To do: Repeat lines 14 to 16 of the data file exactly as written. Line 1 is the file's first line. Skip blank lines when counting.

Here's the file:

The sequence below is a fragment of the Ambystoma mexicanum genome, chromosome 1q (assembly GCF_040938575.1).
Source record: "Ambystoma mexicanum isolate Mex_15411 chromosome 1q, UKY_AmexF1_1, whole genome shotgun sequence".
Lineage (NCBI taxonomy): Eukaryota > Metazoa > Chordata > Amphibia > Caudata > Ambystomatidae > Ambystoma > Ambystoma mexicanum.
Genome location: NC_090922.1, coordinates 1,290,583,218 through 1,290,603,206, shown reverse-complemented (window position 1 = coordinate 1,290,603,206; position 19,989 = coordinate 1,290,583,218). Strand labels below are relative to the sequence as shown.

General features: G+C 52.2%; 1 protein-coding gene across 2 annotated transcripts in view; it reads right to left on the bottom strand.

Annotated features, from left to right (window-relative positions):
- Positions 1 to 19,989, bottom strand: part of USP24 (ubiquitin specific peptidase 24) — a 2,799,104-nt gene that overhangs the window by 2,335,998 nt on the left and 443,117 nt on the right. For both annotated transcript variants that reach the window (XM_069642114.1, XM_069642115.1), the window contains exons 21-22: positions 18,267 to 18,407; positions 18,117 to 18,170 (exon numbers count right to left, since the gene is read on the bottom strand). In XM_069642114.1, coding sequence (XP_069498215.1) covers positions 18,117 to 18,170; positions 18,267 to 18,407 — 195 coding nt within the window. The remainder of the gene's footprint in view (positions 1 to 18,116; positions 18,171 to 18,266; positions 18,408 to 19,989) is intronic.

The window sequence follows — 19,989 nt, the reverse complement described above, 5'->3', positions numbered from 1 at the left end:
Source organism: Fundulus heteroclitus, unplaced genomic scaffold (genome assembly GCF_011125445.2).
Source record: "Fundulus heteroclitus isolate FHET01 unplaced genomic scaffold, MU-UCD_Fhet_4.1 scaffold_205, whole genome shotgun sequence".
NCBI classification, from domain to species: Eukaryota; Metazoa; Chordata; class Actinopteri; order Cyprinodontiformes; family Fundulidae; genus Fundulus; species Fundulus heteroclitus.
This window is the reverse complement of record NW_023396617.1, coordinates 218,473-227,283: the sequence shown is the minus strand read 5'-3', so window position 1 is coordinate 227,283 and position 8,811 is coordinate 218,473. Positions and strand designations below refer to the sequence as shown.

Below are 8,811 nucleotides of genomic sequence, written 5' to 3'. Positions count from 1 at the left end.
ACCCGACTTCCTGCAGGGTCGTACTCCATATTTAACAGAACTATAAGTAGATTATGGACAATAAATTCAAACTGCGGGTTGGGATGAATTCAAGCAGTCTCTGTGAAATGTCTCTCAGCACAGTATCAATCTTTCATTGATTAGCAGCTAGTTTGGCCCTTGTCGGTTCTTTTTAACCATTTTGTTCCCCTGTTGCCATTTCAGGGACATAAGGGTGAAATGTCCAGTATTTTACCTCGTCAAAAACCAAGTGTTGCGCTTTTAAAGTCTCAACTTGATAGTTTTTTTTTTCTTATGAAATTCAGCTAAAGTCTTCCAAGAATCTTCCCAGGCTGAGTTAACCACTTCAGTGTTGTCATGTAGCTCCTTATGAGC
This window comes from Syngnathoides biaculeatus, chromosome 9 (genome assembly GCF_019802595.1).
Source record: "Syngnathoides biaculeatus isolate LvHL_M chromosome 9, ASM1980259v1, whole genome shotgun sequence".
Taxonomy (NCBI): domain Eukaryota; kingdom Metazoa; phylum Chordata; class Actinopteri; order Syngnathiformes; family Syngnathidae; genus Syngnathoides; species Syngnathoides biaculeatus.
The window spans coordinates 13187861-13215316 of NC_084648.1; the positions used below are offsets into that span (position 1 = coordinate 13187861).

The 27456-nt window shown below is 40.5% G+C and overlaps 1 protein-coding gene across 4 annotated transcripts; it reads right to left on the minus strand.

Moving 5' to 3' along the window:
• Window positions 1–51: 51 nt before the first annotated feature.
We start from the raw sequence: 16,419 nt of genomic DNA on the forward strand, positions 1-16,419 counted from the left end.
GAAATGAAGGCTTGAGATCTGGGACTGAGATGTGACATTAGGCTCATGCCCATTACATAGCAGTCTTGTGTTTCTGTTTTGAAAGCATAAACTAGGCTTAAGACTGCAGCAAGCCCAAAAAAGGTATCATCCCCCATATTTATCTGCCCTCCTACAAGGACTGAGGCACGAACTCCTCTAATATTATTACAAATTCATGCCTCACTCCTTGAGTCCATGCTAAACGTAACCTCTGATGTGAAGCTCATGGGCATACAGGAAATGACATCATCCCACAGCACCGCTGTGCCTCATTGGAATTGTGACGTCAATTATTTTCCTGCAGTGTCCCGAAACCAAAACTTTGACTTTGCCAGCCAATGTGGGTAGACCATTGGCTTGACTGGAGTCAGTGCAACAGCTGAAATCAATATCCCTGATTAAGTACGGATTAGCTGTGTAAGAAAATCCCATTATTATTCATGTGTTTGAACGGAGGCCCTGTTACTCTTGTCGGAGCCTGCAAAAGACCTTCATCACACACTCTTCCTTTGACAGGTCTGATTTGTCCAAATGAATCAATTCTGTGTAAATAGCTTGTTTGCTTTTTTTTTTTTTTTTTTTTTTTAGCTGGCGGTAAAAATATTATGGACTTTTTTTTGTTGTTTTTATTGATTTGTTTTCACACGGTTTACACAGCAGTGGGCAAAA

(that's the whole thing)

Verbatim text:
ACCCGACTTCCTGCAGGGTCGTACTCCATATTTAACAGAACTATAAGTAGATTATGGACAATAAATTCAAACTGCGGGTTGGGATGAATTCAAGCAGTCTCTGTGAAATGTCTCTCAGCACAGTATCAATCTTTCATTGATTAGCAGCTAGTTTGGCCCTTGTCGGTTCTTTTTAACCATTTTGTTCCCCTGTTGCCATTTCAGGGACATAAGGGTGAAATGTCCAGTATTTTACCTCGTCAAAAACCAAGTGTTGCGCTTTTAAAGTCTCAACTTGATAGTTTTTTTTTTCTTATGAAATTCAGCTAAAGTCTTCCAAGAATCTTCCCAGGCTGAGTTAACCACTTCAGTGTTGTCATGTAGCTCCTTATGAGC
This window comes from Syngnathoides biaculeatus, chromosome 9 (genome assembly GCF_019802595.1).
Source record: "Syngnathoides biaculeatus isolate LvHL_M chromosome 9, ASM1980259v1, whole genome shotgun sequence".